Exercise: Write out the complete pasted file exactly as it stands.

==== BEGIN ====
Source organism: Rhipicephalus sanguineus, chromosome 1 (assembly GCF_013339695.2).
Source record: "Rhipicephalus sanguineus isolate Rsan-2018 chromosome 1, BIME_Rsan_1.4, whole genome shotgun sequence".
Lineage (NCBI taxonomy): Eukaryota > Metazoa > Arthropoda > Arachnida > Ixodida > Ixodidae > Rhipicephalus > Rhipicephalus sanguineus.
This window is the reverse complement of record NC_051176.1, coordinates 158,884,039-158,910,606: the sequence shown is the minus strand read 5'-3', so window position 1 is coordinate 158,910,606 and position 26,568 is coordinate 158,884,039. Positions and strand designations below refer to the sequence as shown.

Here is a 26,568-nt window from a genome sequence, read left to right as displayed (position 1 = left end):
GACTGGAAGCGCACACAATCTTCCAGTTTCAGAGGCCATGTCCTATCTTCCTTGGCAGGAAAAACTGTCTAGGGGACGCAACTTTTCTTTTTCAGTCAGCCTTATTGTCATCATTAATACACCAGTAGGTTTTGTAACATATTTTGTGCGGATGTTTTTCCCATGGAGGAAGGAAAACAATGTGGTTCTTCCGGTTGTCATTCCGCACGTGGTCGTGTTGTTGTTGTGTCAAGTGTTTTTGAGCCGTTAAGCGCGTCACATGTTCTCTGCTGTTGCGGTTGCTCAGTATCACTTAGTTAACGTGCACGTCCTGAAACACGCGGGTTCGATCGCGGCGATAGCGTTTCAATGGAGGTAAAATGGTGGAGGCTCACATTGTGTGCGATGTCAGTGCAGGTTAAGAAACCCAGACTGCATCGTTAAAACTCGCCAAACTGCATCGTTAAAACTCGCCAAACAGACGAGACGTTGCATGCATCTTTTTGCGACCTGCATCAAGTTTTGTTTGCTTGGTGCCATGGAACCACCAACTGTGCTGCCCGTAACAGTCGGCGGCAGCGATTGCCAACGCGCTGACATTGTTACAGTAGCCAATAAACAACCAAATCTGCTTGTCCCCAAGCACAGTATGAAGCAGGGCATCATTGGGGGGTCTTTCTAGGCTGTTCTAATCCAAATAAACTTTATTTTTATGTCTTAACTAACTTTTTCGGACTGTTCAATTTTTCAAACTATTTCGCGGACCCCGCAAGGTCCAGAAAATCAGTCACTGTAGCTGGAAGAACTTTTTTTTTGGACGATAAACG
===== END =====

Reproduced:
Source organism: Rhipicephalus sanguineus, chromosome 1 (assembly GCF_013339695.2).
Source record: "Rhipicephalus sanguineus isolate Rsan-2018 chromosome 1, BIME_Rsan_1.4, whole genome shotgun sequence".
Lineage (NCBI taxonomy): Eukaryota > Metazoa > Arthropoda > Arachnida > Ixodida > Ixodidae > Rhipicephalus > Rhipicephalus sanguineus.
This window is the reverse complement of record NC_051176.1, coordinates 158,884,039-158,910,606: the sequence shown is the minus strand read 5'-3', so window position 1 is coordinate 158,910,606 and position 26,568 is coordinate 158,884,039. Positions and strand designations below refer to the sequence as shown.

Here is a 26,568-nt window from a genome sequence, read left to right as displayed (position 1 = left end):
GACTGGAAGCGCACACAATCTTCCAGTTTCAGAGGCCATGTCCTATCTTCCTTGGCAGGAAAAACTGTCTAGGGGACGCAACTTTTCTTTTTCAGTCAGCCTTATTGTCATCATTAATACACCAGTAGGTTTTGTAACATATTTTGTGCGGATGTTTTTCCCATGGAGGAAGGAAAACAATGTGGTTCTTCCGGTTGTCATTCCGCACGTGGTCGTGTTGTTGTTGTGTCAAGTGTTTTTGAGCCGTTAAGCGCGTCACATGTTCTCTGCTGTTGCGGTTGCTCAGTATCACTTAGTTAACGTGCACGTCCTGAAACACGCGGGTTCGATCGCGGCGATAGCGTTTCAATGGAGGTAAAATGGTGGAGGCTCACATTGTGTGCGATGTCAGTGCAGGTTAAGAAACCCAGACTGCATCGTTAAAACTCGCCAAACTGCATCGTTAAAACTCGCCAAACAGACGAGACGTTGCATGCATCTTTTTGCGACCTGCATCAAGTTTTGTTTGCTTGGTGCCATGGAACCACCAACTGTGCTGCCCGTAACAGTCGGCGGCAGCGATTGCCAACGCGCTGACATTGTTACAGTAGCCAATAAACAACCAAATCTGCTTGTCCCCAAGCACAGTATGAAGCAGGGCATCATTGGGGGGTCTTTCTAGGCTGTTCTAATCCAAATAAACTTTATTTTTATGTCTTAACTAACTTTTTCGGACTGTTCAATTTTTCAAACTATTTCGCGGACCCCGCAAGGTCCAGAAAATCAGTCACTGTAGCTGGAAGAACTTTTTTTTTGGACGATAAACG